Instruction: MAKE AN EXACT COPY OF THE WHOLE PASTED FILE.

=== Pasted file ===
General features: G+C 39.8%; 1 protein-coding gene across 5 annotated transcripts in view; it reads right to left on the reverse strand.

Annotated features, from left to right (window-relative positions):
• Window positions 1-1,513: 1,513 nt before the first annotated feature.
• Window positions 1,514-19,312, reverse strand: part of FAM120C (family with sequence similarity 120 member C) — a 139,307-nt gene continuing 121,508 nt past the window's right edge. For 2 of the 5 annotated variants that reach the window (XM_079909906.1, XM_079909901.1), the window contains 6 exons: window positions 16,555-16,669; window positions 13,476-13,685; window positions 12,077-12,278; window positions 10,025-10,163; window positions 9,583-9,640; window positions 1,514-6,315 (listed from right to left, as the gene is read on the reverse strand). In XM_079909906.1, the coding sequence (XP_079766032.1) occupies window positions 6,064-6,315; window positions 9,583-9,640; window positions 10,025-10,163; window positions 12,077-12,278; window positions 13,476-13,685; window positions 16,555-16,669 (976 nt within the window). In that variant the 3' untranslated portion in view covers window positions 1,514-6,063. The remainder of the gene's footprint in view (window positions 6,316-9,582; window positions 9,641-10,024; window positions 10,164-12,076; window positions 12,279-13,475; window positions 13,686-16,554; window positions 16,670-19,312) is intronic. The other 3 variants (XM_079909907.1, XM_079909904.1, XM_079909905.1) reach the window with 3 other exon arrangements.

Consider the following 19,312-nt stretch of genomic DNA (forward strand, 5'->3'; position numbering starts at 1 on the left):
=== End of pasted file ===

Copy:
General features: G+C 39.8%; 1 protein-coding gene across 5 annotated transcripts in view; it reads right to left on the reverse strand.

Annotated features, from left to right (window-relative positions):
• Window positions 1-1,513: 1,513 nt before the first annotated feature.
• Window positions 1,514-19,312, reverse strand: part of FAM120C (family with sequence similarity 120 member C) — a 139,307-nt gene continuing 121,508 nt past the window's right edge. For 2 of the 5 annotated variants that reach the window (XM_079909906.1, XM_079909901.1), the window contains 6 exons: window positions 16,555-16,669; window positions 13,476-13,685; window positions 12,077-12,278; window positions 10,025-10,163; window positions 9,583-9,640; window positions 1,514-6,315 (listed from right to left, as the gene is read on the reverse strand). In XM_079909906.1, the coding sequence (XP_079766032.1) occupies window positions 6,064-6,315; window positions 9,583-9,640; window positions 10,025-10,163; window positions 12,077-12,278; window positions 13,476-13,685; window positions 16,555-16,669 (976 nt within the window). In that variant the 3' untranslated portion in view covers window positions 1,514-6,063. The remainder of the gene's footprint in view (window positions 6,316-9,582; window positions 9,641-10,024; window positions 10,164-12,076; window positions 12,279-13,475; window positions 13,686-16,554; window positions 16,670-19,312) is intronic. The other 3 variants (XM_079909907.1, XM_079909904.1, XM_079909905.1) reach the window with 3 other exon arrangements.

Consider the following 19,312-nt stretch of genomic DNA (forward strand, 5'->3'; position numbering starts at 1 on the left):